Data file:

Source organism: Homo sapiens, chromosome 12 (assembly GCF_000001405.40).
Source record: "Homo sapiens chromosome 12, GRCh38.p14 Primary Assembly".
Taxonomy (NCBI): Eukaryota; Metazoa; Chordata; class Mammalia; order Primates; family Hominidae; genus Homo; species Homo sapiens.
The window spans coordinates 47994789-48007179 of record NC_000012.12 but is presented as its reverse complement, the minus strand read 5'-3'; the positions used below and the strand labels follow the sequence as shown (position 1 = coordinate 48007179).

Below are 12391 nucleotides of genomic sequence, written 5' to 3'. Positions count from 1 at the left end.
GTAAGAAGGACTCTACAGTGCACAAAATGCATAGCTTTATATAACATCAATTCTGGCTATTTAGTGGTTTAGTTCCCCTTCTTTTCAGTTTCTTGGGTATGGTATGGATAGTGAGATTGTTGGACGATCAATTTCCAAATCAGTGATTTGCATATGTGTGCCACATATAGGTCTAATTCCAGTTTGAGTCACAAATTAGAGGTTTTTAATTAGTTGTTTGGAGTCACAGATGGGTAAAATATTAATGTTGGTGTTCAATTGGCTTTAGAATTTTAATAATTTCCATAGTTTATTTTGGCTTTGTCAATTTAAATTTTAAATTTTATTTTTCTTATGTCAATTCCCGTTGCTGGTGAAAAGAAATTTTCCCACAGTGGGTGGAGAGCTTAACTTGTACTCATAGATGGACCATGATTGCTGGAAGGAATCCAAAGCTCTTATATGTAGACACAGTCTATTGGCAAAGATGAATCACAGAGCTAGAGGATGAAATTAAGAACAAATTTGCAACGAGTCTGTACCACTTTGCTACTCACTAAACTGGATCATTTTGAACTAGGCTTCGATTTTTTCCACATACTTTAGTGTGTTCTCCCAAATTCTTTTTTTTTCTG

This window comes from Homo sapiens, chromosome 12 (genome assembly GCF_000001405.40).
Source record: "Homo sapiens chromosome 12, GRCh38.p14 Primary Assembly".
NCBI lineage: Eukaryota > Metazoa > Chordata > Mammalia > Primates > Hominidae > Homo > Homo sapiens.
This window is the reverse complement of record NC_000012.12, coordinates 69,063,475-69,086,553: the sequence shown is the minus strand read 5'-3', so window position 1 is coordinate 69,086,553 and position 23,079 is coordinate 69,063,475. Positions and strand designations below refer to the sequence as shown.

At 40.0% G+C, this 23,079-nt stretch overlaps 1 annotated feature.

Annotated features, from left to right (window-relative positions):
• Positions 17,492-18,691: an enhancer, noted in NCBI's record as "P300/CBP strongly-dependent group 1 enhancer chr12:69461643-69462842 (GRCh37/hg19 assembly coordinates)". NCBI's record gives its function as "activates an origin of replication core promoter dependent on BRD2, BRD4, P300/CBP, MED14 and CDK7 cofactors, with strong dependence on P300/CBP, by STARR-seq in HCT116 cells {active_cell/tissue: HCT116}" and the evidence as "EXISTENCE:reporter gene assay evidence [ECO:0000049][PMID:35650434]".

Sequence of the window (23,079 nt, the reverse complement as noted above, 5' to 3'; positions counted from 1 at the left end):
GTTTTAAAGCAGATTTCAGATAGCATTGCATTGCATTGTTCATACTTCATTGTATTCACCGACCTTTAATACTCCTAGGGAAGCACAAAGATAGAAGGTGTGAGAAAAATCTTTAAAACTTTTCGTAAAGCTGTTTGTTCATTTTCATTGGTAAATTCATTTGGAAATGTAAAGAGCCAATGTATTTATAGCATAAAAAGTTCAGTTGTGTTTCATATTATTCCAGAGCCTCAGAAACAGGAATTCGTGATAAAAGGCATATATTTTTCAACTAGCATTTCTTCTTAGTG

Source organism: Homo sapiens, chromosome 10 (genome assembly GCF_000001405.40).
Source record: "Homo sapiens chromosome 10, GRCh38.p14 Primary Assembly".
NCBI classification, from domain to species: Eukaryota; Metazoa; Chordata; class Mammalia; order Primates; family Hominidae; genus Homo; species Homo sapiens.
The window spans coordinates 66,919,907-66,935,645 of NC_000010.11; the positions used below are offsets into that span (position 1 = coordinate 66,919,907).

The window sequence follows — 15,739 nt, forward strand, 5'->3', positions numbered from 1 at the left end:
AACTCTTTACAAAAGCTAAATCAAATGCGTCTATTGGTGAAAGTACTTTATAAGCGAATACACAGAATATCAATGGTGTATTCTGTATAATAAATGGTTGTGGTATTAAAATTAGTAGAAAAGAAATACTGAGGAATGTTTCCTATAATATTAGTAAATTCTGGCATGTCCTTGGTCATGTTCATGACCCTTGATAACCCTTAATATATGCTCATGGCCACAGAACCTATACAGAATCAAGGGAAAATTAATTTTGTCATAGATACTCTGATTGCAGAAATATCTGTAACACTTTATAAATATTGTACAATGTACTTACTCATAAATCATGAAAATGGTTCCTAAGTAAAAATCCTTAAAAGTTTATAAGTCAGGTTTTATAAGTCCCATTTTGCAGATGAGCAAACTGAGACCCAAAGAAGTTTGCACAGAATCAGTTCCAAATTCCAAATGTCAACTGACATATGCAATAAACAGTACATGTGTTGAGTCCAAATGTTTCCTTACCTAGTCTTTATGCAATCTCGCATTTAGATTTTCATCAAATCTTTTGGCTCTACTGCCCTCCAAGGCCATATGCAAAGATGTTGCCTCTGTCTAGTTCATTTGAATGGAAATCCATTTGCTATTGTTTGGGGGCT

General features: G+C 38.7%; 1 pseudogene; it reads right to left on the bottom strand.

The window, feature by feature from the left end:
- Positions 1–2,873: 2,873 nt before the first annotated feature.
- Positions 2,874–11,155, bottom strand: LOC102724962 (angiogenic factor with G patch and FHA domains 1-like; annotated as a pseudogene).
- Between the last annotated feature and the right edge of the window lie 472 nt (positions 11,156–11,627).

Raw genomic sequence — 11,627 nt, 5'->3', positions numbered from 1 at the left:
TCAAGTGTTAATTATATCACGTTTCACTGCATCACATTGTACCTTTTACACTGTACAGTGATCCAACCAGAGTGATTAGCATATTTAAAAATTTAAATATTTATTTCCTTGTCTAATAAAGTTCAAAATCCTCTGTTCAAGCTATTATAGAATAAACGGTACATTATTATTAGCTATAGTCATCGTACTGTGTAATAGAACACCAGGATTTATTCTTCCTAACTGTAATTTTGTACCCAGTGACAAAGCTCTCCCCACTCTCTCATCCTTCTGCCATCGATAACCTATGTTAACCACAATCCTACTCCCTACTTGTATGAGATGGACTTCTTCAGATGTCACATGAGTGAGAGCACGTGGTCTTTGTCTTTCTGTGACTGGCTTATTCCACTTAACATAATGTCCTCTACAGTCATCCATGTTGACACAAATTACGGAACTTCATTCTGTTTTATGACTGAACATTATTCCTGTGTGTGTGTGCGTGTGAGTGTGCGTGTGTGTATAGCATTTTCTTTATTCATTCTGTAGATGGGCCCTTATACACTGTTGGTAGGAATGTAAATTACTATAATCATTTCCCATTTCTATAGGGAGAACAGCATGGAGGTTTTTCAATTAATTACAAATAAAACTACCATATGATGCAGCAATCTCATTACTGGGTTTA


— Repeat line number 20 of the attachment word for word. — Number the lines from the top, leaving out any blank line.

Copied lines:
The window sequence follows — 15,739 nt, forward strand, 5'->3', positions numbered from 1 at the left end: